Very Long Build Times

Has any one else experienced very long build times for very large databases? It makes sense that the database’s size is correlated with the build time, but our build times are starting to become unbearably long (and sometimes don’t finish building by the start of the business day, leading to issues in meetings.) Our build times just keep getting larger as the database grows, too. We’ve gone from 3 hours to 5 hours in short order.

Is there a way to fix this or get around it? We’ve already taken our summarizing way down (we had had it set at 300 days, but this proved to be one major cause of our long build times.)

Are there other ways to shorten build times that don’t involve sacrificing data (and preferably not dimensions or properties either?) I may be asking for a miracle.

Also, what are the leading causes of long build times?

We have the same issue and it fails continuously. We are starting to become tired of it honestly. We are going to try one more thing, when they get time to address our ticket. We are going to split some of the older static data and not sync it anymore since it is “history”, Remains to be seen how it works out.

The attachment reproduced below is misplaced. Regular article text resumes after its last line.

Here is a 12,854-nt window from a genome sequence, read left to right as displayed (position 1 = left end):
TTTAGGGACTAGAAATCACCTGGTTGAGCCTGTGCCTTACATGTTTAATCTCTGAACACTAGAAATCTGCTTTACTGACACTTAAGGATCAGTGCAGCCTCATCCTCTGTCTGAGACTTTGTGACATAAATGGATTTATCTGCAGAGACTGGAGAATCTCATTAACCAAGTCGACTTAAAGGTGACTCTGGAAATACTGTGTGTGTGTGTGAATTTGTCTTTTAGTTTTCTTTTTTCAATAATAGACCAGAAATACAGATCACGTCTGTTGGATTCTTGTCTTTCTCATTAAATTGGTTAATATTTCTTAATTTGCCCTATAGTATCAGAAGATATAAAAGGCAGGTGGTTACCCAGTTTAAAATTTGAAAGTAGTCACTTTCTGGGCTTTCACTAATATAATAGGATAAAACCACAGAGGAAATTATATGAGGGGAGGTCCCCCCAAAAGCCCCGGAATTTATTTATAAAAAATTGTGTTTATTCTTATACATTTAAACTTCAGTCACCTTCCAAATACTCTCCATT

Hi,
We had challenges with large DB build times and does require a bit of out of the box thinking. To be fair to Phocas, the current platform does mean the entire DB needs to be rebuild (I raised this here as a suggestion about how they could look to reduce a while ago: Technical suggestion for reduced build time of larger databases). In the meantime, we have to work out how to reduce the demand for rebuild and sync times with what we have.

What I would suggest is the following (using a sales DB as an example):

  1. Have you asked Phocas to switch your specific DB to column store indexing?
    There is a trade-off with this, the size of DB and build time drops but the queries to will take a little longer to return. I have done this for the sales DB & Financial statements DBs and has proven successful, sometime the query is slower than my client likes, but the build time improvements outweighed the slight delay in query time.

  2. Split your syncs
    I have created 3 levels of sync for the invoicing which are:
    a. Historic (refreshed once a year), this houses all data to up to a CY20. These are done and dusted never to be touched again.
    b. Nightly (refreshed once a day), this houses all data from beginning of CY21 to 3 months ago. Shouldn’t change but just to be on the safe side refresh nightly.
    c. Intraday (refreshed every 2 hours), this houses all data from 3 months ago to now. These are the volatile records which could change.

Using these 3 syncs allows the sync time to be about 7 minutes for all new data and then the DB will start to build. So end to end the sales DB takes 1 hour to build with the major grunt work of data upload occurring during the night when everyone is asleep.

Honourable mentions

  1. Have you set your sync feeds to only upload data you are using?
    image